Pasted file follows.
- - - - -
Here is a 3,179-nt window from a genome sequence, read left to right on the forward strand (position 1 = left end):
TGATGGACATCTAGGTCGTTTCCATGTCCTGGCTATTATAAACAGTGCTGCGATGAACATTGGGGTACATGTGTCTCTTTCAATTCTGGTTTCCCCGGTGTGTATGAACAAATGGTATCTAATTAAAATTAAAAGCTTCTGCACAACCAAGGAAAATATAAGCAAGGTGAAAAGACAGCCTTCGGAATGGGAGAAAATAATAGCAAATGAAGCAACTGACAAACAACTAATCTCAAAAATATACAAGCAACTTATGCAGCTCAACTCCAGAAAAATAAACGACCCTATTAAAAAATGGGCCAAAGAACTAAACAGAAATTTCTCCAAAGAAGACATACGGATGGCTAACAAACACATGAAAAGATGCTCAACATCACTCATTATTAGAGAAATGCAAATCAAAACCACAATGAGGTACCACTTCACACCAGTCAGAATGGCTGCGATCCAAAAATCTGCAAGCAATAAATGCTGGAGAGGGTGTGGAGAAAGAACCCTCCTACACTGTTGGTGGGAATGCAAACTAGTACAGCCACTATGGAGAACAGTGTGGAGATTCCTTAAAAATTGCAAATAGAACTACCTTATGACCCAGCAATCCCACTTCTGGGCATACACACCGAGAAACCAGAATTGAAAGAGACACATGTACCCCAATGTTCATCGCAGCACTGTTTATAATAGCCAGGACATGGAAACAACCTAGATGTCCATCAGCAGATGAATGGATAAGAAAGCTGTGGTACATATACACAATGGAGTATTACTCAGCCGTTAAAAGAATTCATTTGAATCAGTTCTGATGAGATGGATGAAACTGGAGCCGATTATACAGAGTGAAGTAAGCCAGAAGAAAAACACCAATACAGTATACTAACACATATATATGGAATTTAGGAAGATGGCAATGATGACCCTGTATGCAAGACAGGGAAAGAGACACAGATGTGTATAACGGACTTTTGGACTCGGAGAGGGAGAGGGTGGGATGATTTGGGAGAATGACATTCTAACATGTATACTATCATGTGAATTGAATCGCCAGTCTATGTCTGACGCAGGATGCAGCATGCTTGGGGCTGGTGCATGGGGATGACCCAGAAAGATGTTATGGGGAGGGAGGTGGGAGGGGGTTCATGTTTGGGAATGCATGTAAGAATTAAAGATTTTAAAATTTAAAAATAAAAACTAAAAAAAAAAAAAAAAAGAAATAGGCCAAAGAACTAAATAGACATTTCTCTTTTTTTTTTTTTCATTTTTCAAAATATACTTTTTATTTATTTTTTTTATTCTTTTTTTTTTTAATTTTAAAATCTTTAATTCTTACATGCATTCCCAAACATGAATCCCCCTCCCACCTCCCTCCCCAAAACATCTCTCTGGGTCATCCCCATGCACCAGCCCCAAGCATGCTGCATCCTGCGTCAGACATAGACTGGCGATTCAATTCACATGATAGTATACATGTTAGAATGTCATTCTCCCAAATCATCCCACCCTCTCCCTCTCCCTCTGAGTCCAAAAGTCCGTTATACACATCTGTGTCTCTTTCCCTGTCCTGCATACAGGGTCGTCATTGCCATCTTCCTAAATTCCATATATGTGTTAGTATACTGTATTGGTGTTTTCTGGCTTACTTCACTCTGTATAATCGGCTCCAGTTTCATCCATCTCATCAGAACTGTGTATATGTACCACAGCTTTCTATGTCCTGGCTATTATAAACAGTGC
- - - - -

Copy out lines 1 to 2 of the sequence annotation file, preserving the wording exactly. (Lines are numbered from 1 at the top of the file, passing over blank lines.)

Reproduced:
Here is a 3,179-nt window from a genome sequence, read left to right on the forward strand (position 1 = left end):
TGATGGACATCTAGGTCGTTTCCATGTCCTGGCTATTATAAACAGTGCTGCGATGAACATTGGGGTACATGTGTCTCTTTCAATTCTGGTTTCCCCGGTGTGTATGAACAAATGGTATCTAATTAAAATTAAAAGCTTCTGCACAACCAAGGAAAATATAAGCAAGGTGAAAAGACAGCCTTCGGAATGGGAGAAAATAATAGCAAATGAAGCAACTGACAAACAACTAATCTCAAAAATATACAAGCAACTTATGCAGCTCAACTCCAGAAAAATAAACGACCCTATTAAAAAATGGGCCAAAGAACTAAACAGAAATTTCTCCAAAGAAGACATACGGATGGCTAACAAACACATGAAAAGATGCTCAACATCACTCATTATTAGAGAAATGCAAATCAAAACCACAATGAGGTACCACTTCACACCAGTCAGAATGGCTGCGATCCAAAAATCTGCAAGCAATAAATGCTGGAGAGGGTGTGGAGAAAGAACCCTCCTACACTGTTGGTGGGAATGCAAACTAGTACAGCCACTATGGAGAACAGTGTGGAGATTCCTTAAAAATTGCAAATAGAACTACCTTATGACCCAGCAATCCCACTTCTGGGCATACACACCGAGAAACCAGAATTGAAAGAGACACATGTACCCCAATGTTCATCGCAGCACTGTTTATAATAGCCAGGACATGGAAACAACCTAGATGTCCATCAGCAGATGAATGGATAAGAAAGCTGTGGTACATATACACAATGGAGTATTACTCAGCCGTTAAAAGAATTCATTTGAATCAGTTCTGATGAGATGGATGAAACTGGAGCCGATTATACAGAGTGAAGTAAGCCAGAAGAAAAACACCAATACAGTATACTAACACATATATATGGAATTTAGGAAGATGGCAATGATGACCCTGTATGCAAGACAGGGAAAGAGACACAGATGTGTATAACGGACTTTTGGACTCGGAGAGGGAGAGGGTGGGATGATTTGGGAGAATGACATTCTAACATGTATACTATCATGTGAATTGAATCGCCAGTCTATGTCTGACGCAGGATGCAGCATGCTTGGGGCTGGTGCATGGGGATGACCCAGAAAGATGTTATGGGGAGGGAGGTGGGAGGGGGTTCATGTTTGGGAATGCATGTAAGAATTAAAGATTTTAAAATTTAAAAATAAAAACTAAAAAAAAAAAAAAAAAGAAATAGGCCAAAGAACTAAATAGACATTTCTCTTTTTTTTTTTTTCATTTTTCAAAATATACTTTTTATTTATTTTTTTTATTCTTTTTTTTTTTAATTTTAAAATCTTTAATTCTTACATGCATTCCCAAACATGAATCCCCCTCCCACCTCCCTCCCCAAAACATCTCTCTGGGTCATCCCCATGCACCAGCCCCAAGCATGCTGCATCCTGCGTCAGACATAGACTGGCGATTCAATTCACATGATAGTATACATGTTAGAATGTCATTCTCCCAAATCATCCCACCCTCTCCCTCTCCCTCTGAGTCCAAAAGTCCGTTATACACATCTGTGTCTCTTTCCCTGTCCTGCATACAGGGTCGTCATTGCCATCTTCCTAAATTCCATATATGTGTTAGTATACTGTATTGGTGTTTTCTGGCTTACTTCACTCTGTATAATCGGCTCCAGTTTCATCCATCTCATCAGAACTGTGTATATGTACCACAGCTTTCTATGTCCTGGCTATTATAAACAGTGC